Dare to Pair: Oodles & Oodles & Oodles of Noodles
It’s my constant and undying mission as a lush in life to make wine the go-to beverage over beer, soda, juice, water, and other liquids in general. Sometimes that takes a Shamu-sized load of trial and error, especially when it means dealing with uuber salty/spicy/meaty/amazing/out-there foods.
This Dare to Pair Panel, inspired initially by Justin Warner’s Tricked Out Ramen recipe for Robert Mondavi Private Selection wines, straight up killed it with lots of trial and very little error as we explored the nuances of Ramen. Literally OODLES of noodles and a range of complex flavors from your college favorites Top Ramen and “Cup Noodle,” to more intricate and artisanal recipes like the one from Justin.
Grab your chopsticks and siracha kids because things got real and wine won again.
The wine lineup included several vinous gems: the bright and food-friendly Pine Ridge 2012 Chenin Blanc/Viognier blend; Concentrated and oaky Robert Mondavi Central Coast Pinot Noir; Cherry-infused Domaine de Ronze Beaujoulais; La Guita Manzanilla Sherry; Holly Hill Grenache Blanc; and then some. You get the gist–we rounded up a whole bunch of wines that are winners on their own and tossed ‘em on the table with the ramen wildcards.
Four Ramen flavors dominated our table including Top Ramen Beef Flavor, Shrimp Cup Noodles, Justin’s Tricked out Ramen (which included roasted pork, bacon, ginger, and corn–YUM on its own and DOUBLE YUM with added siracha), and Momofuku Chicken Ramen.
Since a remarkably small amount of research has been published on the profound topic of Ramen and wine, (My Google searches yielded questionable results), we started from the bottom and then rates the wines to see which was the most ramen-friendly overall as well as what was the best pairing.
Best Overall Pairing: Domaine de Ronze Beaujoulais Villages and Top Ramen Beef Flavor
This light red was all ripe cherry fruit and hints of dirt and piney earth. With the MSG-dominated Top Ramen, which is all faux-beef deliciousness. Next time you want to remember your broke college days, grab some 5 for $1 Top Ramen and this tasty Beaujoulais. It’s even good chilled, for added Ramen versatility.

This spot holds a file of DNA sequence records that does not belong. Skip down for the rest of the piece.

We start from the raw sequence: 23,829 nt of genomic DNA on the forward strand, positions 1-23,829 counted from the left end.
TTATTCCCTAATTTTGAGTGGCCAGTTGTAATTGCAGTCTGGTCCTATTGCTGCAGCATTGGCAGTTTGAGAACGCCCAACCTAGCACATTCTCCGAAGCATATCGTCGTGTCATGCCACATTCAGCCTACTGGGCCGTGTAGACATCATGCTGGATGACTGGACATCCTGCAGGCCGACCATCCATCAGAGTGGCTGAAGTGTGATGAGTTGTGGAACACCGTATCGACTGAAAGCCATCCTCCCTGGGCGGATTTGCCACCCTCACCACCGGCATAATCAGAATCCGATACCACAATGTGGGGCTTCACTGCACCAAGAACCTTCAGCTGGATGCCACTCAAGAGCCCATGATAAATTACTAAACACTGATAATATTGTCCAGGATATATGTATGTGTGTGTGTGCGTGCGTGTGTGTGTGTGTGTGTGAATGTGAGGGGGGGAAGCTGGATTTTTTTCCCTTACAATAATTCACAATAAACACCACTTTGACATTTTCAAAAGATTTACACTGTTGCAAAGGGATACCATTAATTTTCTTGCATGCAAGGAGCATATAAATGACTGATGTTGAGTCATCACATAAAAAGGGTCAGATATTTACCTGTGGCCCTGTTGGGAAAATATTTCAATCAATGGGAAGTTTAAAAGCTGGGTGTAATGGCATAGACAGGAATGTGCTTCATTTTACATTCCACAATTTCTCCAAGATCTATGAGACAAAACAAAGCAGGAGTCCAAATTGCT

Ramen-Friendly Wine Award: Pine Ridge 2012 Chenin Blanc/Viognier Blend, California
Light, bright, and delicious, this California juice adapted to all sorts of sodium levels, meat and seafood ingredients, and even siracha. Zest acidity and ripe peach and pear flavors and a $14 price tag make this the instant-noodle go-to.
New Rules of Ramen:
- When in doubt, Sherry is always an option. La Guita Manzanilla Sherryand Tio Diego Amontillado Sherry were on our tasting table and despite high alcohol and rich nutty flavors, didn’t disappoint with a variety of noodles, with some panel members actually proclaiming their love for Spain’s signature fortified wine.
- If it’s spicy, drink water. Alcohol and spicy don’t always mix well, so if you have a heavy hand with the chili oil/siracha/cayenne please back away, and bring a water glass.
- Cup-Noodles is a last resort. Seriously.
Quotes from the Venerable Ramen Panel:
“Cup Noodles tastes like dirty dish water. Seriously, that is an accurate call for the shrimp flavor.”
“Anything that masks the dishwater taste is a great pairing.”
“Siracha and alcohol just set my mouth on fire.”
“The Beaujoulais makes you really want a big piece of meat in your mouth.”
“Drain your glasses. Now. Drain them.”
Fun Facts: In 1958, instant Ramen noodles were invented by Momofuku Named the greatest Japanese invention of the 20th century in a Japanese poll
In 1994, a Ramen museum was founded in Yokohama.